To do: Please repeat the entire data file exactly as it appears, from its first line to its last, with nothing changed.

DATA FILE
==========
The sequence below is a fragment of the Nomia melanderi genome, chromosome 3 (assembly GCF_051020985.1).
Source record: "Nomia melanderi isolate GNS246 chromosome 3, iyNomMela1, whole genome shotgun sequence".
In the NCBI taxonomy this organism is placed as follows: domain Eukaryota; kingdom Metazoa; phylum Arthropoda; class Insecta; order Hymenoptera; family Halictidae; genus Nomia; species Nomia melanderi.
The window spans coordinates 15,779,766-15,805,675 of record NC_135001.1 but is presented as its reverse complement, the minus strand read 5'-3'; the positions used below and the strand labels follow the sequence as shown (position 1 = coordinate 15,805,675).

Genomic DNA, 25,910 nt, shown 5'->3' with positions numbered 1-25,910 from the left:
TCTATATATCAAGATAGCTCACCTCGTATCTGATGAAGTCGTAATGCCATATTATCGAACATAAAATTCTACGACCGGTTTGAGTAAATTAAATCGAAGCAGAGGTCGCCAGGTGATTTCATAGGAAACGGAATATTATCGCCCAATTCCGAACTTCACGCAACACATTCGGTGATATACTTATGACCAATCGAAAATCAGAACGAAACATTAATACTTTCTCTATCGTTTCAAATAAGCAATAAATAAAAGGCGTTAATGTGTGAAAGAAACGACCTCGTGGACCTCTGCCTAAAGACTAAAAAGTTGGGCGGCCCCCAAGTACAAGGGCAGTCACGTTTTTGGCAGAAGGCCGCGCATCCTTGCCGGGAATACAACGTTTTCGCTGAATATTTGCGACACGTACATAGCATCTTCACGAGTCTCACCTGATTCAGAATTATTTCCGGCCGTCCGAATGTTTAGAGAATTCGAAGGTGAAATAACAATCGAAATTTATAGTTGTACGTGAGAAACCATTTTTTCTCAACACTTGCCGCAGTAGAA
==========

The sequence below is a fragment of the Nomia melanderi genome, chromosome 3 (assembly GCF_051020985.1).
Source record: "Nomia melanderi isolate GNS246 chromosome 3, iyNomMela1, whole genome shotgun sequence".
In the NCBI taxonomy this organism is placed as follows: domain Eukaryota; kingdom Metazoa; phylum Arthropoda; class Insecta; order Hymenoptera; family Halictidae; genus Nomia; species Nomia melanderi.
The window spans coordinates 15,779,766-15,805,675 of record NC_135001.1 but is presented as its reverse complement, the minus strand read 5'-3'; the positions used below and the strand labels follow the sequence as shown (position 1 = coordinate 15,805,675).

Genomic DNA, 25,910 nt, shown 5'->3' with positions numbered 1-25,910 from the left:
TCTATATATCAAGATAGCTCACCTCGTATCTGATGAAGTCGTAATGCCATATTATCGAACATAAAATTCTACGACCGGTTTGAGTAAATTAAATCGAAGCAGAGGTCGCCAGGTGATTTCATAGGAAACGGAATATTATCGCCCAATTCCGAACTTCACGCAACACATTCGGTGATATACTTATGACCAATCGAAAATCAGAACGAAACATTAATACTTTCTCTATCGTTTCAAATAAGCAATAAATAAAAGGCGTTAATGTGTGAAAGAAACGACCTCGTGGACCTCTGCCTAAAGACTAAAAAGTTGGGCGGCCCCCAAGTACAAGGGCAGTCACGTTTTTGGCAGAAGGCCGCGCATCCTTGCCGGGAATACAACGTTTTCGCTGAATATTTGCGACACGTACATAGCATCTTCACGAGTCTCACCTGATTCAGAATTATTTCCGGCCGTCCGAATGTTTAGAGAATTCGAAGGTGAAATAACAATCGAAATTTATAGTTGTACGTGAGAAACCATTTTTTCTCAACACTTGCCGCAGTAGAA